Other players who are discussed in the film and/or seen in vintage photographs include Pete Navarro, Pete Barrios, Wally Poon, Charlie and Ernie Sierra, Marcelino Saucedo, Bobby Recendez, Manuel “Shorty” Perez, Tom Robles, Joe Gaitan, Coney Galindo, Ray Armenta, Tony Gamboa, Fidel Soliz, Francisco Chavez, Alonzo “Pops” Orozco, and David Salazar. In addition to the interviews, the documentary includes historic game footage and excerpts from special player celebrations and reunions.

Following the screening, at 4 p.m., authors Santillan and Francisco Balderrama will sign copies of their recently published book, “Mexican American Baseball in Los Angeles,” a photo documentation of Mexican American baseball in the City of the Angels from the early 1900s to the emergence of “Fernandomania” in the 1980s. The book will be available for purchase for $21.99, with proceeds going to benefit the Latino Baseball History Project at California State University, San Bernardino.

Free parking is available in the lot next to the library, with additional free parking in the lot across the street from the library at Glenoaks and Olive (entrance on Olive).

For further information, contact the Baseball Reliquary at (626) 791-7647 or [email protected] For directions, phone the Burbank Central Library at (818) 238-5600.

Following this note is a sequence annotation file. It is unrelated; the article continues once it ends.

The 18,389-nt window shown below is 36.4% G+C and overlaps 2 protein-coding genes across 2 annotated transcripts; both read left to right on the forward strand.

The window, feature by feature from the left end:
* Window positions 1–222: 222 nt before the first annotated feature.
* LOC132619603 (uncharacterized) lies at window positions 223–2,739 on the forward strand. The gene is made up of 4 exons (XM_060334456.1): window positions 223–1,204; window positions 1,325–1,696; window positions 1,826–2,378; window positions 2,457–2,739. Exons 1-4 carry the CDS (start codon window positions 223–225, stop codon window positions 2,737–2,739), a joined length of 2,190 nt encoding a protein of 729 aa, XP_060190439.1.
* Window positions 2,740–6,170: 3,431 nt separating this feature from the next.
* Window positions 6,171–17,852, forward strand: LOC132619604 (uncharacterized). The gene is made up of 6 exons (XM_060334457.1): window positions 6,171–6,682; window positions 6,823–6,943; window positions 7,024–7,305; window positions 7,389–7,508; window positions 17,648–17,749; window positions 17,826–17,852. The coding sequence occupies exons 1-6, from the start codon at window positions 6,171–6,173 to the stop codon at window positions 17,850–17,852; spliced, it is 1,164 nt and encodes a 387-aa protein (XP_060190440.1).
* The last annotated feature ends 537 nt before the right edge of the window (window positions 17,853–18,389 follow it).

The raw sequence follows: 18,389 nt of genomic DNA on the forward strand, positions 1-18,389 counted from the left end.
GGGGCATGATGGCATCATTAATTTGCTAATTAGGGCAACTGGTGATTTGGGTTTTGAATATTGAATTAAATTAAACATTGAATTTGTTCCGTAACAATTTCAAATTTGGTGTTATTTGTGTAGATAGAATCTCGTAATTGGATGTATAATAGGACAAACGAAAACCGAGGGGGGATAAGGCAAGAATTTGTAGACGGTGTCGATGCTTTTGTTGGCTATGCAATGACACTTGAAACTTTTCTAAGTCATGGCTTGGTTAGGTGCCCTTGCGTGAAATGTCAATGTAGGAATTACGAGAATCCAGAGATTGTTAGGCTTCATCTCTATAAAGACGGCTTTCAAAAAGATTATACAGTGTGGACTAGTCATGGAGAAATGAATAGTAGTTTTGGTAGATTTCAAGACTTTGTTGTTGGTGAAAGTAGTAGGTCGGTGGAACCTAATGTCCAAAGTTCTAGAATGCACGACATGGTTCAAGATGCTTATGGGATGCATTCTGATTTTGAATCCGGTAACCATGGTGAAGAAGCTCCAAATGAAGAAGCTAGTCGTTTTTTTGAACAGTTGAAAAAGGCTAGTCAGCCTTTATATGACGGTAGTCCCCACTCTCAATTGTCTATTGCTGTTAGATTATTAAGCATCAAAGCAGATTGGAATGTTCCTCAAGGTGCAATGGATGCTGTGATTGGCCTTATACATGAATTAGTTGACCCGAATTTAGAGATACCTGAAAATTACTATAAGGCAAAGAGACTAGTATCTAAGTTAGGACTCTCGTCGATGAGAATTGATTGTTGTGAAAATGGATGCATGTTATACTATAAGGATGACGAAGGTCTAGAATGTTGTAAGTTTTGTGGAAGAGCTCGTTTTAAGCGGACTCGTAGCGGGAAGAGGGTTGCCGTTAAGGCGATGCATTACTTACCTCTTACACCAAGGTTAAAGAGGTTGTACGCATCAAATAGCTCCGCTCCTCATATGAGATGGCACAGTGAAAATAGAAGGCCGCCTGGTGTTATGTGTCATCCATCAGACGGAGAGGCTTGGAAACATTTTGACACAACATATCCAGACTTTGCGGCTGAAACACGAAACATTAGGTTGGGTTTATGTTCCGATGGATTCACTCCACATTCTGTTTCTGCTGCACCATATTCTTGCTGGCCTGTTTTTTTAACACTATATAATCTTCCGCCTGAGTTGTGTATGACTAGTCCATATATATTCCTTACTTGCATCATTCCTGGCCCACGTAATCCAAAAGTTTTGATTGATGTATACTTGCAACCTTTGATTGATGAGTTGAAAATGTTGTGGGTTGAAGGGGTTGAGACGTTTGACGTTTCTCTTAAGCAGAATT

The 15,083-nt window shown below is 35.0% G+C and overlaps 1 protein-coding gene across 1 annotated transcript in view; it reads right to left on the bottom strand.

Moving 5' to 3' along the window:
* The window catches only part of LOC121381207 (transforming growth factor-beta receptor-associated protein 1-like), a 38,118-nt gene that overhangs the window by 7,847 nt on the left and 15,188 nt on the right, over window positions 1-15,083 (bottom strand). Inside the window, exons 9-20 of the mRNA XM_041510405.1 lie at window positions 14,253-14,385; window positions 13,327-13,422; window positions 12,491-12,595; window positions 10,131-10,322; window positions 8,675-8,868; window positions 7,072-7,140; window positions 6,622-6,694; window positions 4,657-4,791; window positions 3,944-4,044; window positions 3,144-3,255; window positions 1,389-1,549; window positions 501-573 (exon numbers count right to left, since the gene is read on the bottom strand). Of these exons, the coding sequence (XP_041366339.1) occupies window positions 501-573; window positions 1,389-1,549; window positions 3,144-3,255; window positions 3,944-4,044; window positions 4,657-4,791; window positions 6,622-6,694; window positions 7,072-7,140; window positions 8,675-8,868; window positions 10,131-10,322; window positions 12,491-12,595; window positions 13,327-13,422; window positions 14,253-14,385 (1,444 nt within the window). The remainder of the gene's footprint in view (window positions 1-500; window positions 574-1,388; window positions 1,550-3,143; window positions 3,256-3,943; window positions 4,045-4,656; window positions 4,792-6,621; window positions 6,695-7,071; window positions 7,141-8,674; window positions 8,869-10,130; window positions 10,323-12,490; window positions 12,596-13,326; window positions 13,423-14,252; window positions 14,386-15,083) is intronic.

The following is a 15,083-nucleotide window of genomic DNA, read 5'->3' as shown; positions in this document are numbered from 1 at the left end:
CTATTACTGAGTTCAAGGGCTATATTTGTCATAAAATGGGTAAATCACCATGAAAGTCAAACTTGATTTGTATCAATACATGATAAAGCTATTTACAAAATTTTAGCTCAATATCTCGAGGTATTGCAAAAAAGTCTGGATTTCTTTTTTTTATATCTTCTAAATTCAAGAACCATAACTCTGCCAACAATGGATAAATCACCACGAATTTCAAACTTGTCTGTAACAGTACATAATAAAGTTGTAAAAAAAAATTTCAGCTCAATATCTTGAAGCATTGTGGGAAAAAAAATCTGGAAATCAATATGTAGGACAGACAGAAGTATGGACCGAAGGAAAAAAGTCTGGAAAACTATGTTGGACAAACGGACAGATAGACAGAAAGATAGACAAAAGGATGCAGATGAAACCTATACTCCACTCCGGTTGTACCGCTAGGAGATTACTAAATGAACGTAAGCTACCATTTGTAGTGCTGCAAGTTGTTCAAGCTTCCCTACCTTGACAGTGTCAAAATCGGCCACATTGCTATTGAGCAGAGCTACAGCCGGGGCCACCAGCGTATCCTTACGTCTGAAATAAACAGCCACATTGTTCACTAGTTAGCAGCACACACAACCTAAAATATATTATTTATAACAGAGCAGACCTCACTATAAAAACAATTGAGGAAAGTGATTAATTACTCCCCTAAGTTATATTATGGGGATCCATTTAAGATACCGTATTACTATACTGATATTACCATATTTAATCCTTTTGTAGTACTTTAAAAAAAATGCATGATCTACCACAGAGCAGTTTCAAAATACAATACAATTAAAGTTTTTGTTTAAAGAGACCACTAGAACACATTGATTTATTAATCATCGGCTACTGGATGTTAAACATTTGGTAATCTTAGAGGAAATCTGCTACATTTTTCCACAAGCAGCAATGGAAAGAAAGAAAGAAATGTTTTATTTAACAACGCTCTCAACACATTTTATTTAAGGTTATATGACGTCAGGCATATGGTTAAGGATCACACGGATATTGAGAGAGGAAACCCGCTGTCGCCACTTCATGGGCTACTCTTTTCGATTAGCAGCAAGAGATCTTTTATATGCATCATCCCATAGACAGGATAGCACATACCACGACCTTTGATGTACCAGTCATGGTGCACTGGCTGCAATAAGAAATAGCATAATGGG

“The Neighborhoods of Baseball” is made possible, in part, by a grant to the Baseball Reliquary from the Los Angeles County Board of Supervisors through the Los Angeles County Arts Commission. A special acknowledgment to the Latino Baseball History Project at CSU San Bernardino for its support and assistance.

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  1. I have been looking for information on the history of Los Angeles Semi-Pro Baseball, during pre- and WWII. I was under the impression that my father, Norman “Buster” Schlah, played Catcher for the L.A.? “Bulldogs”, though I’m not sure of that name. As I have come up empty on the ‘web’, if you have any information on the team or its league, I would appreciate it. Thank you, Steve Schlah